For U of L instructors this means that copying short excerpts for distribution as class handouts to students enrolled in your courses may qualify as fair dealing if the copying, on balance, is fair according to the six fair dealing factors. For assistance in assessing whether fair dealing applies to the copies you wish to make, please contact the University Copyright Advisor

Can I include images in slide presentations?

In general you may copy images of copyright works into slide presentations without copyright owner permission, but limitations apply.  The educational exceptions to copyright infringement in the Copyright Act allow you "to reproduce a work, or do any other necessary act, in order to display it."  This exception applies only when there is no commercially available version of the work in a medium appropriate for the instructional purpose.

Note that this exception is limited to reproduction of a work to display it for instructional purposes on the University's premises (i.e., on-campus).  It does not allow you to make and distribute copies of your slides containing the copied works, although you could create a different version of your presentation for distribution purposes that contains only links to, or brief textual descriptions of, the copyright works.  If you wish to include a substantial part of a copyright work in a slide presentation delivered outside of the University's premises or make the presentation available online, because these uses fall outside of the educational exceptions you may do so only if your use is covered by an open or institutional license, the fair dealing exceptions, or permission obtained from the copyright owner.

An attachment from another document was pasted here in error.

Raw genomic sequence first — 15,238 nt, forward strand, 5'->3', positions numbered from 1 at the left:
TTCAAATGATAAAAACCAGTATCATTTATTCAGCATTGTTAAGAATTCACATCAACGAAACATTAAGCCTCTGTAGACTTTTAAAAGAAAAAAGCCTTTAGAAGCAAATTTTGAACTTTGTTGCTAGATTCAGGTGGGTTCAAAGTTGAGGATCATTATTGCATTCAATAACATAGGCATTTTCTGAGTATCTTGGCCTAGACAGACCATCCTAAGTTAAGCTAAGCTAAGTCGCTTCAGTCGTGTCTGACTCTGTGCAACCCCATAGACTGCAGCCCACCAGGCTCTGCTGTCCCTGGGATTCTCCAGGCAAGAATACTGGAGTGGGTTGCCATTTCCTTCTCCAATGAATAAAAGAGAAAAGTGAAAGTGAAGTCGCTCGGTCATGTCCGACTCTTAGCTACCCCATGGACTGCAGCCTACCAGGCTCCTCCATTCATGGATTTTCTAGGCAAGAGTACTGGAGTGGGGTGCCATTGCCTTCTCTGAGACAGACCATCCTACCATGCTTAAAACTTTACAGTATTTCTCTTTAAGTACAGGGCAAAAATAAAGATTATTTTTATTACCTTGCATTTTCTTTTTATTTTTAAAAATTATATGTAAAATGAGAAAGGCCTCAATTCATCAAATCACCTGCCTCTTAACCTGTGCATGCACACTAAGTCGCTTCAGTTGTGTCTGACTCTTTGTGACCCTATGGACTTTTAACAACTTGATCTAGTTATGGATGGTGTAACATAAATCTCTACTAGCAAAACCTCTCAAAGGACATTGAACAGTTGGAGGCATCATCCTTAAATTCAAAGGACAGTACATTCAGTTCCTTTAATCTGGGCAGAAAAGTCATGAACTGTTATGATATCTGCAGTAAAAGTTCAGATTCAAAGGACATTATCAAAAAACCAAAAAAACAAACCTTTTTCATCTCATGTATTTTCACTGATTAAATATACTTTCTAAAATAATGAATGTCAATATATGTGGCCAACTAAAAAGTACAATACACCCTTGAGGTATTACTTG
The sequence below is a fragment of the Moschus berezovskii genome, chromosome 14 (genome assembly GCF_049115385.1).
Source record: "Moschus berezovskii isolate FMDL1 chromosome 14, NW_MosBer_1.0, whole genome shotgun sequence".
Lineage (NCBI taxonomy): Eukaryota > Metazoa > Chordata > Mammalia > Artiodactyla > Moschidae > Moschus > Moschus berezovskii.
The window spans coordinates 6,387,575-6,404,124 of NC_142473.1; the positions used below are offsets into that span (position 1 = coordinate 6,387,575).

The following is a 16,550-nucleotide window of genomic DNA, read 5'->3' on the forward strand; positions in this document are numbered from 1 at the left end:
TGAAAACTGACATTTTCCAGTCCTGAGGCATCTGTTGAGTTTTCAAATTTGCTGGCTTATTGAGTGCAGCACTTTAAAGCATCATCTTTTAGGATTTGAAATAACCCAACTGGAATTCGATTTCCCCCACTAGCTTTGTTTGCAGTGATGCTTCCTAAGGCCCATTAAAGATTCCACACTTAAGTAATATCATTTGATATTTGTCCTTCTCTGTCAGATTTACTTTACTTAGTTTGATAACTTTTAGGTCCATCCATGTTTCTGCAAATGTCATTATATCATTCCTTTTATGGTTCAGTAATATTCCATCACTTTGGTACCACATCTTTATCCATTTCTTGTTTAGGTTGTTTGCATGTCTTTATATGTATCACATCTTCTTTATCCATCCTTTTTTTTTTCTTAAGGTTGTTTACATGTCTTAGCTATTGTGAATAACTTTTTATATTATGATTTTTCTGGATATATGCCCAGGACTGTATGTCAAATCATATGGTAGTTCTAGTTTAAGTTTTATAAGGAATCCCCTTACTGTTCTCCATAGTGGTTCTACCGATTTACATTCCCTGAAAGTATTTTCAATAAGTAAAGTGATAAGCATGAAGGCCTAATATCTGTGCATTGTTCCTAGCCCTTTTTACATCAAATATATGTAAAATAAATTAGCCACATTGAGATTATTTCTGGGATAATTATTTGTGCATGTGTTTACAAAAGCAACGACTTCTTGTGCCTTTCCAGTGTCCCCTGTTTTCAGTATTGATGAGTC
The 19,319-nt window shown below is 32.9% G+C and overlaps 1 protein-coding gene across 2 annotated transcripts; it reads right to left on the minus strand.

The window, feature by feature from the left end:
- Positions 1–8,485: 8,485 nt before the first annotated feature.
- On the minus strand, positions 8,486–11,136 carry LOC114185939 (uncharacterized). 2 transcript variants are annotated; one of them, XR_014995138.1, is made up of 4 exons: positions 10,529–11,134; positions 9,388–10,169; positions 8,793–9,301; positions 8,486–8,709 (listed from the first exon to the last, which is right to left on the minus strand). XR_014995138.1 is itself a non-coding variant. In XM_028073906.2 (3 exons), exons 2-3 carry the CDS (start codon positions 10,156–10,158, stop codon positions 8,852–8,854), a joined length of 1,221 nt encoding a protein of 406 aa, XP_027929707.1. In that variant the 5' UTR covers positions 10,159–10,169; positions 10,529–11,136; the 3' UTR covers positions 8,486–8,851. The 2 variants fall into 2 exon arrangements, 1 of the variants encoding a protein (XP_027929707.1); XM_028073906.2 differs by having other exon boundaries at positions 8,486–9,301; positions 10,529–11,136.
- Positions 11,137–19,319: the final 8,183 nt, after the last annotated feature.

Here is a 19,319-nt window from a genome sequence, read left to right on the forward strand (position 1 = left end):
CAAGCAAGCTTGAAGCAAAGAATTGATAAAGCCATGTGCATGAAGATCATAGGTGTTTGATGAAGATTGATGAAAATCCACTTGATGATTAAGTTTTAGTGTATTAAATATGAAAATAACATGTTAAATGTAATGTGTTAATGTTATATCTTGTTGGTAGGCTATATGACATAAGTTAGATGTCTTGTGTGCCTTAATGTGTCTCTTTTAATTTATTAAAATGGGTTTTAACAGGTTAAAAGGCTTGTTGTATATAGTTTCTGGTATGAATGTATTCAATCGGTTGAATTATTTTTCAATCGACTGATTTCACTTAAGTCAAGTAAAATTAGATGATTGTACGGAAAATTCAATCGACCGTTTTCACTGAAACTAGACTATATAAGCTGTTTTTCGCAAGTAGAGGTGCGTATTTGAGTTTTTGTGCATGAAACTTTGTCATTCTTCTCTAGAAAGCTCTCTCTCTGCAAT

If the images you wish to use are freely available on the Internet, see the FAQ on using Web-accessible material for educational purposes.

Can I play music in class?

Yes, section 29.5 (b) of the educational exceptions to copyright infringement in the Copyright Act provides that the public performance of a sound recording in class is not an infringement of copyright as long as:

  • the sound recording is not an infringing copy
  • the performance takes place on the University's premises
  • the performance is for educational or training purposes and not for profit, and
  • the audience consists primarily of the University's students, instructors or individuals responsible for the University's curriculum.

But if you wish to use music for purposes other than educational (e.g., providing background music at a conference or in an athletic facility), a license must be obtained from the copyright collective SOCAN. Please contact the University Copyright Advisor if you think your desired use of music may require a license.

Can I play videos in class?

Yes, section 29.5 (d) of the educational exceptions to copyright infringement in the Copyright Act provides that the public performance of a film or video in class is not an infringement of copyright as long as:

  • the work is not an infringing copy
  • the performance takes place on the University's premises
  • the performance is for educational or training purposes and not for profit, and
  • the audience consists primarily of the University's students, instructors or individuals responsible for the University's curriculum.

In addition, section 29.6 of the Copyright Act provides that an educational institution may make a single copy of a television news or news commentary program, excluding documentaries, in order to screen the copy for its students for educational or training purposes.